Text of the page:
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May 8, 1945

May 8, 2010

On May 8, 1945, Germany unconditionally surrendered to the Allies to end World War II. But the historical significance of May 8 depends on the side of the war people belonged to - and the side they belonged to afterward.

General Wilhelm Keitel
General Keitel signs Germany's unconditional surrender in BerlinImage: picture-alliance/akg-images

For decades after the end of World War II, many Germans - especially in the western part of the divided nation - had trouble grasping what May 8, 1945 meant for them. That was the day of Germany's unconditional surrender to the Allies, ending the war Adolf Hitler had started in 1939.

Millions died in the six years of the war, large parts of Europe were in ruins, and the unfathomable extent of the genocide of European Jews had come to light.

The end of the war forced Germans to look back on a dark period in their nation's history, and also forced them to stare into an uncertain future as the country struggled to rebuild.

Richard von Weizsaecker addressing the German parliament in 1985
Weizsaecker's speech finally put a feeling into wordsImage: picture-alliance / dpa

These conflicting feelings regarding May 8 continued for 40 years, until former German President Richard von Weizsaecker made one of the most meaningful comments about the significance of the date in German history. It came in an address to the German parliament on May 8, 1985.

"The eighth of May, 1945, was a day of liberation," Weizsaecker said "It liberated all of us from the inhumanity and tyranny of the National Socialist regime."

'Breaking a taboo'

It took 40 years for a high-ranking West German politician to express this sentiment in such clear, unmistakable terms.

"That was breaking a taboo," says historian Joerg Morre about Weizsaecker's speech.

Room at German-Russian museum with tables, chairs, and Allied flags on the wall.
The room at the German-Russian musuem where World War II officially endedImage: Museum Karlshorst

Morre is the director of the German-Russian Museum in Berlin, which is housed in a building steeped in historical significance. It was here, in the former Nazi officers' mess, that General Field Marshal Wilhelm Keitel, head of the German Army, signed Germany's unconditional surrender.

After the war, diverging feelings developed about May 8 in West and East Germany. West Germans had a difficulty seeing it as a day of liberation.

"Historically speaking, it was a day of defeat for the people involved on May 8, 1945. That's the nature of an unconditional surrender," said Morre.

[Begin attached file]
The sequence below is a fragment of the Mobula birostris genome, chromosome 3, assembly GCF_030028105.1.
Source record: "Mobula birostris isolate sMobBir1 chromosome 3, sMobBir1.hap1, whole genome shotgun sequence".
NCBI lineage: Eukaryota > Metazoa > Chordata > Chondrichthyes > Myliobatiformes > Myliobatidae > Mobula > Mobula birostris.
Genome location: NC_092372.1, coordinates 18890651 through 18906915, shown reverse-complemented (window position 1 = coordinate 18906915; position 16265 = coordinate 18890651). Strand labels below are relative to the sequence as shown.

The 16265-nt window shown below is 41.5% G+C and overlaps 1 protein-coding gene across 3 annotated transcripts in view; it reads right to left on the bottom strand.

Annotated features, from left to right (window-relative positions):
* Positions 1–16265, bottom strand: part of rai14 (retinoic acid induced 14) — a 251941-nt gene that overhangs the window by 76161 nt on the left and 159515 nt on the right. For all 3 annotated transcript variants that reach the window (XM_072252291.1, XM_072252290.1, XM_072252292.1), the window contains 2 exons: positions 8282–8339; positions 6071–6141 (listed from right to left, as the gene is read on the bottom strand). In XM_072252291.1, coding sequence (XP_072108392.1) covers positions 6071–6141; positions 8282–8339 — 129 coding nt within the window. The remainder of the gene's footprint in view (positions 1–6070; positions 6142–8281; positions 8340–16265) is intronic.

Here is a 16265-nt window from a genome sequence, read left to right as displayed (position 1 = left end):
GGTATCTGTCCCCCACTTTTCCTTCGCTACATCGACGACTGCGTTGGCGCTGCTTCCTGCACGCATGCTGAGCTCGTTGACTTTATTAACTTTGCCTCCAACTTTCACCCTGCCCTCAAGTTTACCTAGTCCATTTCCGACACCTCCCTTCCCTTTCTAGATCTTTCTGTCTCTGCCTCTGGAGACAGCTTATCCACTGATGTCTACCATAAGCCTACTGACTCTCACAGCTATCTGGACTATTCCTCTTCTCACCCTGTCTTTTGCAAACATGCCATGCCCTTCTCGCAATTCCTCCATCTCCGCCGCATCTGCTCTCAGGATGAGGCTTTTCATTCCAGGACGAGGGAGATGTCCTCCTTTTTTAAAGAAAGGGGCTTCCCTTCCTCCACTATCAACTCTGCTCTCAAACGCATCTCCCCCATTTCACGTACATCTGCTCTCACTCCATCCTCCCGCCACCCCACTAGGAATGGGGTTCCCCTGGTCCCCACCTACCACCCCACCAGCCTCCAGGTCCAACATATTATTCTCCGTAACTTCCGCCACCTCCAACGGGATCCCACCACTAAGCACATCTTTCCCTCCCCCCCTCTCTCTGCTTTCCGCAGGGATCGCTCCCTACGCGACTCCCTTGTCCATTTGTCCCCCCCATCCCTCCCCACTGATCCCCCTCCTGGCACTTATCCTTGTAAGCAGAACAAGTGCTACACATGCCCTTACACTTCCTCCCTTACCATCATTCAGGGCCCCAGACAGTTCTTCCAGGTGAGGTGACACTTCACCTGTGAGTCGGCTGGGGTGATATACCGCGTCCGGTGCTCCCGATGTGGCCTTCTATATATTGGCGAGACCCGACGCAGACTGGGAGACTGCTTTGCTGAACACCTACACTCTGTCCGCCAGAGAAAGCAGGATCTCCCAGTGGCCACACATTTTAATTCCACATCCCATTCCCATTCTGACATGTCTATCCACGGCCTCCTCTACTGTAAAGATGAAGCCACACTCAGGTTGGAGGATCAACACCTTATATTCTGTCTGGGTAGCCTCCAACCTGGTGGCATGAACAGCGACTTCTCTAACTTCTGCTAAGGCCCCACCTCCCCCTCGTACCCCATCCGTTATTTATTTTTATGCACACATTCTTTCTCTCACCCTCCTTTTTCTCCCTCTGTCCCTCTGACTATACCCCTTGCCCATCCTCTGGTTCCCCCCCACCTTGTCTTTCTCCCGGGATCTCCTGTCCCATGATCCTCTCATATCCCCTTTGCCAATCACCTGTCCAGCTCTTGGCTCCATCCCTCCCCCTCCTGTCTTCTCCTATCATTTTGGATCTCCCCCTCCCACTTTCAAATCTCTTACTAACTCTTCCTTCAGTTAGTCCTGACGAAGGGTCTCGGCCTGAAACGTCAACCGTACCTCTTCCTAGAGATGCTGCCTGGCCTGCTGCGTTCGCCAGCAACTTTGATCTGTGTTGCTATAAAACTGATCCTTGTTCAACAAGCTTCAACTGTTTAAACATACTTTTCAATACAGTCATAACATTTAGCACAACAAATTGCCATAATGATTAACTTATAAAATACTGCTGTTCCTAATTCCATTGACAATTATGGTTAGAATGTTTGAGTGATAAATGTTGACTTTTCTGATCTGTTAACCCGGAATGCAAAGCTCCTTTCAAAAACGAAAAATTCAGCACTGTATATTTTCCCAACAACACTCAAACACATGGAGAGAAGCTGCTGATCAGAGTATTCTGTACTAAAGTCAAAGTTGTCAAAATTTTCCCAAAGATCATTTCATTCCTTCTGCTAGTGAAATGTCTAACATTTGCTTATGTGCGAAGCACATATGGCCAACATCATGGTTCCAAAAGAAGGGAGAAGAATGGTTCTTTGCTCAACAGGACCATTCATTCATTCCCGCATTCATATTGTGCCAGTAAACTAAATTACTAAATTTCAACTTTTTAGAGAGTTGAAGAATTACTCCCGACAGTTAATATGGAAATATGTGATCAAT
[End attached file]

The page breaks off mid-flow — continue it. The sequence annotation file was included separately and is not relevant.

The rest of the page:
"But more and more, it is being seen as a day of liberation. Many people invoke Richard von Weizsaecker's famous speech from 1985, and it will be cited again this year. I think that's the right thing."

However, Morre says that was the case from the beginning in the eastern German Democratic Republic (GDR). As one of the most important partners of the communist Soviet Union, it was easy for the GDR to rally around the concept of antifascism.

"It was a victory: fascism had been conquered," Morre said.

A soldier raises a Soviet flag above the Reichstags building in Berlin in 1945
A person's feelings about May 8, 1945 often depend on the color of their flagImage: AP

Conqueror and conquered

Morre's museum was originally opened in the GDR in 1967 by the Soviets. It was given the unwieldy name of the "Museum of the Unconditional Surrender of Fascist Germany in the 'Great Patriotic War' of 1941 - 1945."

After many divisions of the Allied forces left Germany following reunification, the name of the museum was changed. The German-Russian Museum is not only a more practical name, but it mirrors the special cooperation between the two countries to keep the museum running.

It's a unique situation - conqueror and conquered reflecting together the historic events of May 8, 1945. Permanent exhibitions about the end of the war, films, music events, lectures, and seminars are all part of the program.

The German-Russian Museum in Berlin
The German-Russian museum represents a one-of-a-kind cooperation between former enemiesImage: picture alliance/dpa

By working so closely together, Joerg Morre has learned that May 8 plays an even bigger role for Russians. World War II veterans in Russia are very highly regarded, he says, and it will be a deeply felt loss when the last of them pass away.

"They are making an effort to soften the blow for when this happens," said Morre. "Young people, mostly history students, are being paired up with veterans. The idea is to create a sort of genetic memory from the recollections of the veterans. Then the students can be the ones who can tell the history of the veterans after hearing their stories."

In Germany and other Western European nations, Morre says history is remembered a differently. It is shaped by sources used by historians and passed on mainly in books. In that sense, says Morre, the consensus has been reached that May 8, 1945, was a day of liberation.

Author: Marcel Fuerstenau (mz)
Editor: Rob Turner